Kids Health Info

Scabies

  • Scabies is a very itchy rash caused by a small, eight-legged mite called Sarcoptes scabiei, which burrows into the skin. Scabies is usually spread by close, prolonged skin-to-skin contact (e.g. holding hands), and is common in school-aged children.

    If left untreated, scabies can spread to all members of the family via linen, couches and towels. The mites and their eggs may live on clothes or bed linen for one to two days.

    Signs and symptoms of scabies

    It is often difficult to diagnose scabies, because the symptoms vary and the signs can be very subtle. The symptoms of scabies are caused by an allergic reaction to the mites, and commonly include:

    • intense itch, usually worse at night and after a hot bath/shower
    • bumps or blisters (raised, solid lesions) on the skin where the mites burrow in.

    Scabies occurs when a number of mites (10 or more) burrow into the skin. This often happens between the fingers, in the armpits and belly button, and on the wrists, elbows, nipples, penis and scrotum. The burrows may be visible. In infants and young children, there are often fluid-filled bumps on the palms of the hands and the soles of the feet, and sometimes on the scalp in infants.

    The bumps or lesions caused by scabies are generally small, and may be hard to see. Sometimes the only symptom is the itch, without a rash.

    The symptoms of scabies usually appear two to four weeks after infection, although people who have previously been infected may develop symptoms within two days.

    When to see a doctor

    If you think your child has scabies, see your GP. The doctor may make a diagnosis by scraping a burrow and looking at that skin under a microscope.

    Your doctor will recommend the appropriate treatment, which you can buy over the counter at the pharmacy.

    Care at home

    Anyone who has close contact with your child should be treated at the same time, because scabies is easily spread, particularly throughout a household. Treatment should be repeated one week after the first treatment because it's possible to be reinfected. Keep your child home from child care, kindergarten or school until they have had their second treatment.

    • Do not apply the treatment more than twice. The itching caused by scabies may take up to three weeks to go away after treatment. Your doctor can prescribe a corticosteroid cream for the itch if needed.
    • Sometimes the raised, solid lesions caused by scabies can last for months.
    • Scabies above the neck is common in babies who live in central and northern Australia. This means treatment should also be applied to the face and hair, but be careful to avoid the eyes, nose and mouth.
    • Bathe your child in warm water as hot water may make the itching worse.
    • To kill the mites and their eggs, bedding and clothing should be washed in hot water and, if possible, dried in a clothes dryer on a hot setting.
    • Items that cannot be washed and dried this way can be put in airtight containers or bags, or placed in the freezer. Leave them there for a couple of days to kill the mites.

    Key points to remember

    • Scabies is spread by close physical contact and is common in school-aged children.
    • The mites and their eggs may live on clothes or bed linen for one to two days.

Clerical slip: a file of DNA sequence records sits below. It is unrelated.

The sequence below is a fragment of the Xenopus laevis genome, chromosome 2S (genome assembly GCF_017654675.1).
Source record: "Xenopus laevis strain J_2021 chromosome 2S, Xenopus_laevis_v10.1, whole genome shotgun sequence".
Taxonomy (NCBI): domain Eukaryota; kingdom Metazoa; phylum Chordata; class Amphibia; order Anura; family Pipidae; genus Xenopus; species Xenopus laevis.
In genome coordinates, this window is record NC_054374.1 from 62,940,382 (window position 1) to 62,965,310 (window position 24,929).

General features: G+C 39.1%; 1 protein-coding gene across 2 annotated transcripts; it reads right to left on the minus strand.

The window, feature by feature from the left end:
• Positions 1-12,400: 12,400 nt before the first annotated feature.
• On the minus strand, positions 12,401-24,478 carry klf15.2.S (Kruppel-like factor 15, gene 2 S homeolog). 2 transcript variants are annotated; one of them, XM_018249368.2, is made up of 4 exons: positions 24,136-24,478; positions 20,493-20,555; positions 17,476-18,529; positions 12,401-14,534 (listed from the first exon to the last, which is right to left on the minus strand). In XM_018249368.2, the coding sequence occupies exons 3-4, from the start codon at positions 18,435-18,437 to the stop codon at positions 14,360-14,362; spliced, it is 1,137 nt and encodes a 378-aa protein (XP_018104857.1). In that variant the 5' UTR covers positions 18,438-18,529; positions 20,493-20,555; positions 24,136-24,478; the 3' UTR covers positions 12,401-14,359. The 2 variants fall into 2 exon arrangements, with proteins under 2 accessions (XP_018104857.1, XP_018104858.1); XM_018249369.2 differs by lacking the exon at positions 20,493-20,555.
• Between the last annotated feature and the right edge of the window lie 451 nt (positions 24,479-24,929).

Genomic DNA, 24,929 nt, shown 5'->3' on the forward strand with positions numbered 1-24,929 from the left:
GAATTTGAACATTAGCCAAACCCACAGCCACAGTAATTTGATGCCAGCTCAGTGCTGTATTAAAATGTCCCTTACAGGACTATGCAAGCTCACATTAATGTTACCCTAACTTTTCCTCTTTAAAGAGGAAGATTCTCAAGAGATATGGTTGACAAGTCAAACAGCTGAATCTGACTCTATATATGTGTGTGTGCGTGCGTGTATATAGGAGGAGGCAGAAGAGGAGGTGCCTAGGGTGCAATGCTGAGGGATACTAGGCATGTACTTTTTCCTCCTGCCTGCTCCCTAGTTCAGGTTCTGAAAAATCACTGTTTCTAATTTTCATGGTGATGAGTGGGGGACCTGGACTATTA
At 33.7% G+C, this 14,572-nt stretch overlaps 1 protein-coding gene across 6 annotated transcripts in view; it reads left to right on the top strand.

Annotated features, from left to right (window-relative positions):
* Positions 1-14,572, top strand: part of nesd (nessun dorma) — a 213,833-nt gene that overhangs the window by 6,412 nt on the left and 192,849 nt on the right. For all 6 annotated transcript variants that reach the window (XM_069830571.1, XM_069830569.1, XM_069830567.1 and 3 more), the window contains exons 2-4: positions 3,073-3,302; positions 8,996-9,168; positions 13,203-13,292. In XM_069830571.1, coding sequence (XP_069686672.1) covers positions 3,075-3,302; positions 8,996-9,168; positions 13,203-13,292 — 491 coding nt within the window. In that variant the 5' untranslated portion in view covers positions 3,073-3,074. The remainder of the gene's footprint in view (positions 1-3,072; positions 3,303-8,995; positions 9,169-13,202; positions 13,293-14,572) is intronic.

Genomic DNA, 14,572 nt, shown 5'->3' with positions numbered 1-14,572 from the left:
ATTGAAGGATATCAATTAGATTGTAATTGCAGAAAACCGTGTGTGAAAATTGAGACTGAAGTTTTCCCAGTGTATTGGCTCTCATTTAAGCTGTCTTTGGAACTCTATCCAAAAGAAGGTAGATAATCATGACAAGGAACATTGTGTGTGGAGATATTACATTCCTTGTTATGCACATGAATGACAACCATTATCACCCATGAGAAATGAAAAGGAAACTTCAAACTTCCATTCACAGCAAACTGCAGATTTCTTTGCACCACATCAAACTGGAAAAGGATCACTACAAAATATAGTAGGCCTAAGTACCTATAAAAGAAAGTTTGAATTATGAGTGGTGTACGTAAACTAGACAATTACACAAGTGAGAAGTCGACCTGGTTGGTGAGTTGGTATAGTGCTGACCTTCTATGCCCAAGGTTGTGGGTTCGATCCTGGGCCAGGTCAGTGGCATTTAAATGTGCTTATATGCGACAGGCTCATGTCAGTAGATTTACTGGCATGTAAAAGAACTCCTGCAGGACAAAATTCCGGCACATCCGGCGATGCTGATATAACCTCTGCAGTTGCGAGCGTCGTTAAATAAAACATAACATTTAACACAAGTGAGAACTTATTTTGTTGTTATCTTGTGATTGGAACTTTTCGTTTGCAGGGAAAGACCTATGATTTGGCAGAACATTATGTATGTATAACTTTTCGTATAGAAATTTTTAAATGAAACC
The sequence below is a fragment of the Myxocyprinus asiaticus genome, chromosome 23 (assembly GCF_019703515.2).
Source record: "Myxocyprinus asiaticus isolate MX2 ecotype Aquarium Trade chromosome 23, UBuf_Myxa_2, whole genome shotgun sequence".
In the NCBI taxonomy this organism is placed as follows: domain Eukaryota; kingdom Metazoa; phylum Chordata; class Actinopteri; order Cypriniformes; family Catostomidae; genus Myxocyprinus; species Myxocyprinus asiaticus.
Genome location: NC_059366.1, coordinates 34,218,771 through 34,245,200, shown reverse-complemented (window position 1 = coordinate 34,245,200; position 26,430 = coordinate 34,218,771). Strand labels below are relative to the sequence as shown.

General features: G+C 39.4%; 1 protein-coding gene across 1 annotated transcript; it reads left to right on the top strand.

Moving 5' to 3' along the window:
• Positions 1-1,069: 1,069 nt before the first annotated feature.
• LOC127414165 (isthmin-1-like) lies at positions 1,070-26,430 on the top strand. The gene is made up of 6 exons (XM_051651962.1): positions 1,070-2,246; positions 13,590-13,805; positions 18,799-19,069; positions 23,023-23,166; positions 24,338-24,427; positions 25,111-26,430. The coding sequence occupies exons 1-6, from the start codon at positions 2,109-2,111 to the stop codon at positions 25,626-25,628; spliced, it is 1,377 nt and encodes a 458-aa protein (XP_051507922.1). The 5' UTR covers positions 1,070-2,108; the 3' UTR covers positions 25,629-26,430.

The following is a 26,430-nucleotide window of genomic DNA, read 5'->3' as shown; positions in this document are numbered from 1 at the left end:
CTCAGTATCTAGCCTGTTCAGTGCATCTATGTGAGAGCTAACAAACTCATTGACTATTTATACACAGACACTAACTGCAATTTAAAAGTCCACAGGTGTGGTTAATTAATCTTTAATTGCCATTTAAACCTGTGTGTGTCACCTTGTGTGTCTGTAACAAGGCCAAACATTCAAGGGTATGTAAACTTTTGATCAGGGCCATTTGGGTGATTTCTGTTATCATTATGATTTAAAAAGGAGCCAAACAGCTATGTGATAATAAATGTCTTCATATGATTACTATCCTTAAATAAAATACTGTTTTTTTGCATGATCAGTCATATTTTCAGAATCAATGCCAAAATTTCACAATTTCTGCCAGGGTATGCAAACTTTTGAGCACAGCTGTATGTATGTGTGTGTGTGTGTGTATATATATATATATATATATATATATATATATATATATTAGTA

• If left untreated, scabies will usually spread to all members of the family, and anyone who has close contact with an infected person should be treated.
    • Treatment should be repeated one week after the first treatment. Do not apply the treatment more than twice.

    For more information

    • Better Health Channel: Scabies
    • See your GP or pharmacist.

    Common questions our doctors are asked

    Can pets spread scabies?

    No. Pets do not cause human scabies infections, and there is no need to treat household animals if there is an outbreak of scabies in your family.

    Should everyone in the family have the treatment, even if they show no symptoms? 

    Yes, because it is likely that everyone in the family will have been infected by scabies. In some people, the symptoms are so subtle they may not realise they have been infected.

    Are the recommended treatments safe for children with sensitive skin or eczema?

    Yes, the creams used to treat scabies do not often cause irritation. Having scabies can worsen existing eczema, so treating the scabies is more important than risking a reaction to the creams used.


    Developed by The Royal Children's Hospital Dermatology and Emergency departments. We acknowledge the input of RCH consumers and carers.

    Reviewed April 2018.

    Kids Health Info is supported by The Royal Children’s Hospital Foundation. To donate, visit  www.rchfoundation.org.au.

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Disclaimer
This information is intended to support, not replace, discussion with your doctor or healthcare professionals. The authors of these consumer health information handouts have made a considerable effort to ensure the information is accurate, up to date and easy to understand. The Royal Children's Hospital, Melbourne accepts no responsibility for any inaccuracies, information perceived as misleading, or the success of any treatment regimen detailed in these handouts. Information contained in the handouts is updated regularly and therefore you should always check you are referring to the most recent version of the handout. The onus is on you, the user, to ensure that you have downloaded the most up-to-date version of a consumer health information handout.